Based on our analysis of the belief system structure of the selected policy positions, Switzerland's South Africa policy can be described as having two core policy elements: (i) the condemnation of apartheid in moral terms as a violation of fundamental human rights; and (ii) the refusal to employ economic sanctions as a political instrument. The specific policy core beliefs that were manifested were based on four more general principles: (i) the respect for fundamental human rights; (ii) the country's democratic tradition and humanitarian self-conception in foreign aid; (iii) a liberal understanding of foreign trade policy that involved a minimally invasive state; and (iv) accentuating the universality of Swiss foreign relations. These four general principles built the foundation for the specific policy core beliefs identified in the selected policy positions.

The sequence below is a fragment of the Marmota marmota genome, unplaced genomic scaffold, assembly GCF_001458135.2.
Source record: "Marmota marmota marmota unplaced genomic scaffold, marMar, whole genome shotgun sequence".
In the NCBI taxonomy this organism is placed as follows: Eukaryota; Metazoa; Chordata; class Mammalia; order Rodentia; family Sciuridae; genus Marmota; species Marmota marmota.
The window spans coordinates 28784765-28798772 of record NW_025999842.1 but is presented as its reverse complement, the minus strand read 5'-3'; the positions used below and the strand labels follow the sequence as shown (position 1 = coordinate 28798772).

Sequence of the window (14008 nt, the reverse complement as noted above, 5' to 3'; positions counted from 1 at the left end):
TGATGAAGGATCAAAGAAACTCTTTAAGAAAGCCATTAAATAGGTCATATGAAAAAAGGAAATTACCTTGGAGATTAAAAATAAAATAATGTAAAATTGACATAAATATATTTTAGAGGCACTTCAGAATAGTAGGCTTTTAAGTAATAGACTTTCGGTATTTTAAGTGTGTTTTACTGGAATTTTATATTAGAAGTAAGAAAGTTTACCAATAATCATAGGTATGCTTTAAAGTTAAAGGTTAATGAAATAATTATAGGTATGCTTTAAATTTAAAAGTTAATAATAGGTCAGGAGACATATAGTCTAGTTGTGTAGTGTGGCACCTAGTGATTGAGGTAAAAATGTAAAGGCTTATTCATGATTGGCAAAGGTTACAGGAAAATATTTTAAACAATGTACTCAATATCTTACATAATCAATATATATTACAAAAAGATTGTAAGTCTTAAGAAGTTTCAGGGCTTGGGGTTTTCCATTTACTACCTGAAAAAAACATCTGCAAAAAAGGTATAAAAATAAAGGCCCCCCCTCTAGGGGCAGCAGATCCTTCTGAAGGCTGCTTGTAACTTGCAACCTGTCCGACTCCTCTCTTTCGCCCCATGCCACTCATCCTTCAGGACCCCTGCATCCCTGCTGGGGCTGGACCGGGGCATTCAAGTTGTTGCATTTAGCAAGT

The policy of "moral condemnation" was based on a declaration at the International Conference on Human Rights, held in Teheran in 1968 (the first selected policy position; see Swiss Delegation to the International Conference on Human Rights, 1968). The head of the Swiss delegation, Ambassador August R. Lindt, criticized the apartheid system at the time as a deliberate, continuing violation of the Universal Declaration of Human Rights, stating that Swiss authorities could not help but condemn the system in moral terms, given Switzerland's democratic and humanitarian tradition. Ambassador Lindt's Teheran declaration was new in a sense that Swiss government officials had not openly accused the apartheid system of flouting fundamental human rights up to this date. Instead, the Swiss government had only condemned human rights violations in general. In subsequent years, the Teheran declaration became the touchstone for a number of similar declarations at international conferences, including at the 1977 UN World Conference against Apartheid (the second selected policy position; see Swiss Delegation to the World Conference against Apartheid, 1977). The Swiss Federal Council also referred several times to this declaration in explaining its policy, for example in answering parliamentary motions in the Swiss Parliament in the 1970s and 1980s (see selected policy positions 3-7, Swiss Federal Council, 1986, 1987, 1989, 1992, 1993b).